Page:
Answer: Each played a leading role in cursing a successful baseball franchise.
The producer was Harry Frazee, the Boston Red Sox owner who sold Babe Ruth to the Yankees in 1920. Ruth went on to have a fine career; the Red Sox, after winning five of baseball's first 15 World Series, didn't win another one for 84 years.
The goat belonged to a Chicago tavern owner and huge Cubs fan who took him to a World Series game in 1945. After fans complained about the goat's body odor, the tavern owner was asked to leave with the goat, prompting the man to place a curse on the Cubs. It was a good one -- the team had made several World Series appearances over the years, but none since that fateful October 63 years ago.
Now comes Moreno, generally considered one of baseball's best owners. I'd agree, except for the tiny matter of him cursing the Angels in 2005 when he announced that he was changing the team name to the Los Angeles Angels of Anaheim.
Before that, the Anaheim Angels won a World Series in 2002. Moreno bought them the next spring. And, well, you know the rest.
The way you can tell a curse is in place is that your team doesn't just lose; it often does so in painful or bizarre ways.
In October 2004, the Angels' season ended when the Red Sox finished them off with a walk-off home run. Yes, that was a few months before Moreno announced the name-change idea, but you just know he'd been thinking about it before that.
In 2005 -- the first season after the name-change announcement -- a highly controversial home plate umpire's call on a presumed strike three extended the bottom of the ninth inning for the Chicago White Sox.
They went on to win the game a few minutes later, tying the series at a game apiece. The Sox won the next three games and went to the World Series.
In October 2007, the Angels were outscored 19-4 in three games against the Red Sox and meekly went home again.
Then, this week, the Angels brought baseball's best record into the playoffs but were summarily dumped by the Red Sox in the first round. The Halos lost two of the games, including the clincher, in the ninth inning.
That is four playoff departures in the last five years.
Contrast all that with the Anaheim Angels' performance in the 2002 World Series. Trailing the Giants, 5-0, in the seventh inning of Game 6 and facing elimination, the Angels scored six runs in the next two innings to win. The next day, they won the whole thing.
You don't do that with a curse attached.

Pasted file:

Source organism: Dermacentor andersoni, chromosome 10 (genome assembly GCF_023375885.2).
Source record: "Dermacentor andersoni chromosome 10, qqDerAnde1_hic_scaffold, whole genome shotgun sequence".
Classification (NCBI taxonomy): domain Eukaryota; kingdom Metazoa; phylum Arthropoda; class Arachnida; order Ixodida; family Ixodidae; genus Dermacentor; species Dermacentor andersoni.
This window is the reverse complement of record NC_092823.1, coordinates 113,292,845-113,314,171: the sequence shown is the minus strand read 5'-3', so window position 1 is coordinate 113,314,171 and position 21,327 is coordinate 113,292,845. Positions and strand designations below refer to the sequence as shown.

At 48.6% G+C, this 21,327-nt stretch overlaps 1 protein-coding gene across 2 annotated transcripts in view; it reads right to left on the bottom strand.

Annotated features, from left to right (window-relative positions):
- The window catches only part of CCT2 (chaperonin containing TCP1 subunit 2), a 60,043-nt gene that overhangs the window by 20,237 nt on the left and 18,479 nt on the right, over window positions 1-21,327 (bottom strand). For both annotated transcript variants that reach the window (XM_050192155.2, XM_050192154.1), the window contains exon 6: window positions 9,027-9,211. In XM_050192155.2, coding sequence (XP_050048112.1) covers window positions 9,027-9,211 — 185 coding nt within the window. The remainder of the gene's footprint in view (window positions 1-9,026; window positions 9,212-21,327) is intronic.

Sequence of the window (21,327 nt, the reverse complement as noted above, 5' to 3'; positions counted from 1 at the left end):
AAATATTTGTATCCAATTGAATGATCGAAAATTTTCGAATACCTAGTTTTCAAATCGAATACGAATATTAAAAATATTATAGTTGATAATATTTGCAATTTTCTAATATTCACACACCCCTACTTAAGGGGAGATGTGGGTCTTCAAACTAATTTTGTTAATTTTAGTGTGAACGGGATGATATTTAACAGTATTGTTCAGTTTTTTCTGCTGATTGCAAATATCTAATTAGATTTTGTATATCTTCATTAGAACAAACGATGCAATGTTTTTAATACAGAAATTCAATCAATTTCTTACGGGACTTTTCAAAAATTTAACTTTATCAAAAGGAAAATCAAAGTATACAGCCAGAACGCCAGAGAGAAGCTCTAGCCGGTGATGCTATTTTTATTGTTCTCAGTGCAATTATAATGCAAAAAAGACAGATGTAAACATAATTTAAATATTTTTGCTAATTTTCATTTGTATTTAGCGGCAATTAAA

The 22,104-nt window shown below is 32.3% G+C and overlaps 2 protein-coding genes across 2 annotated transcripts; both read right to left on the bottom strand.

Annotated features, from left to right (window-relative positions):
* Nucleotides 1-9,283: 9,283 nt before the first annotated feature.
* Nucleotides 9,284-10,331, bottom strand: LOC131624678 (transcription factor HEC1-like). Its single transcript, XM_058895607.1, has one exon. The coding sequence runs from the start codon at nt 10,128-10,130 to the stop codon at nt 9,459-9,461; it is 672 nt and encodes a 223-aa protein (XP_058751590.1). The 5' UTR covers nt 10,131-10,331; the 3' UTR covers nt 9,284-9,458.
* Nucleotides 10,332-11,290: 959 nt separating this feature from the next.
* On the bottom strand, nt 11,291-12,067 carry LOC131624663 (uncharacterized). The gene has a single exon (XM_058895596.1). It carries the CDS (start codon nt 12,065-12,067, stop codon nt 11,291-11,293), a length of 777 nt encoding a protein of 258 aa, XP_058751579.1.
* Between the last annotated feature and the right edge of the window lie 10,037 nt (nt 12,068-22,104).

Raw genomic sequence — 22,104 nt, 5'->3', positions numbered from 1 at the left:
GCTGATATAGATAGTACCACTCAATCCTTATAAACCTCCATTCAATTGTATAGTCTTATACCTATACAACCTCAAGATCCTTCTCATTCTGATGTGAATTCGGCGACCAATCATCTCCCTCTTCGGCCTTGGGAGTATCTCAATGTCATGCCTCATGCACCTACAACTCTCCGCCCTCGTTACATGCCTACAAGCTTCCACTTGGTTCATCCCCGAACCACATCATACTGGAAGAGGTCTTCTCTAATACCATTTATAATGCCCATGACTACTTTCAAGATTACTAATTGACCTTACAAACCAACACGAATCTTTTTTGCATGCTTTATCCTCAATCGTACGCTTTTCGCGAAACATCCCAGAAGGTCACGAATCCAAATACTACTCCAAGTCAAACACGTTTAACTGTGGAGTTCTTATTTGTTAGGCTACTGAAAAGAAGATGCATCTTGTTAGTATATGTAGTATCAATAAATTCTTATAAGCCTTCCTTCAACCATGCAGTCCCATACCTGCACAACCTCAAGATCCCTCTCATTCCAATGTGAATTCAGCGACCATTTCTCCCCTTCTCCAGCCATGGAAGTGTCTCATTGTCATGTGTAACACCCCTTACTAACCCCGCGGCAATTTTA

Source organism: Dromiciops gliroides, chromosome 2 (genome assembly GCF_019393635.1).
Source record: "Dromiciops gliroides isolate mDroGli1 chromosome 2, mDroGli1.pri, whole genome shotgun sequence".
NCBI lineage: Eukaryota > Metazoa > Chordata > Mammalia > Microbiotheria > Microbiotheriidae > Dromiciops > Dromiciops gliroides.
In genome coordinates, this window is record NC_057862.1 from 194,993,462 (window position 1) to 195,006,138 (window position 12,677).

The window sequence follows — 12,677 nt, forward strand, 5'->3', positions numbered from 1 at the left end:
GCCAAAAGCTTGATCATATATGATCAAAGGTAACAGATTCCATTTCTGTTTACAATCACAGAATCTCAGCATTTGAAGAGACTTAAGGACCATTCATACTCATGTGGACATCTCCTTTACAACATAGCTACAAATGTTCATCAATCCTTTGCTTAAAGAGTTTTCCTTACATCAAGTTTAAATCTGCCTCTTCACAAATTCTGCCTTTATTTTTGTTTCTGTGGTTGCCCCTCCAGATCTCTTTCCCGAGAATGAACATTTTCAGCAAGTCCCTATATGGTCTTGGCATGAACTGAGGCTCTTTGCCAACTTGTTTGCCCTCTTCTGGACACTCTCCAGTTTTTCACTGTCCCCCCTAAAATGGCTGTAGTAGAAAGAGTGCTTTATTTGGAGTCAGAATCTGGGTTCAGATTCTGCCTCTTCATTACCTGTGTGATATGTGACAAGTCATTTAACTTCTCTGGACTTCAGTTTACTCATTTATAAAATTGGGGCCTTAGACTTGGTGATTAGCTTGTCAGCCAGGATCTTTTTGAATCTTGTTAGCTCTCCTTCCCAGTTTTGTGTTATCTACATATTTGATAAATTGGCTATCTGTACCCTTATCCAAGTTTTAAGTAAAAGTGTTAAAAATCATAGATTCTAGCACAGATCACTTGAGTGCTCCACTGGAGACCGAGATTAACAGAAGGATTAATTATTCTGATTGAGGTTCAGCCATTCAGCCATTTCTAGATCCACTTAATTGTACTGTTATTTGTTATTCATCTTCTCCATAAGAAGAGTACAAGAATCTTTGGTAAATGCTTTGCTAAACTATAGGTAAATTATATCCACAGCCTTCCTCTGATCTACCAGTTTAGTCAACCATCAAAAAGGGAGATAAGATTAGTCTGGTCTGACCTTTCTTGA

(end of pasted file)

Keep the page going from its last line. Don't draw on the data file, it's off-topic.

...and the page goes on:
Sadly, Moreno didn't recognize that.
As with all curses, they're not accidents. They are rooted in things that defy good behavior. They're punishment, if you will.
The Curse of the Bambino resulted when Frazee sold one of baseball's best players to finance his Broadway shows.
The Curse of the Billy Goat happened because Cubs management caved in to fans who didn't want to smell a goat during a World Series game in the friendly confines of Wrigley Field.
And the Curse of the Moreno Mistake is a result of his decision to put a "Los Angeles" moniker on a team that plays in Orange County.
He made the decision for business reasons, but so did Harry Frazee and the Cubs management.
I wrote at the time that Moreno was entitled to rename the team because he owned it. But I also wrote that that didn't make it right or sensible.
A curse was born.
A pity, because it is Angels fans and players who must pay the price.
You think it's the fault of the Angels' most potent sluggers that they turned into singles hitters? That one of the team's best bunters couldn't lay one down in the ninth inning with the game on the line against the Red Sox, which could have sent the series back to Anaheim?
Ah, you say, but how cursed can the Red Sox be if they've won two World Series this decade and might add a third this year? True, but they waited 84 years to do it.
Strap yourselves in, Angels fans.
When Moreno bought the team, I warned him in print that baseball can eat you up. I advised him to expect heartbreak.
Little did I know he'd bring it on himself.
Dana Parsons' column appears Tuesdays and Fridays. He can be reached at (714) 966-7821 or at email@example.com. An archive of his recent columns is at latimes.com/parsons.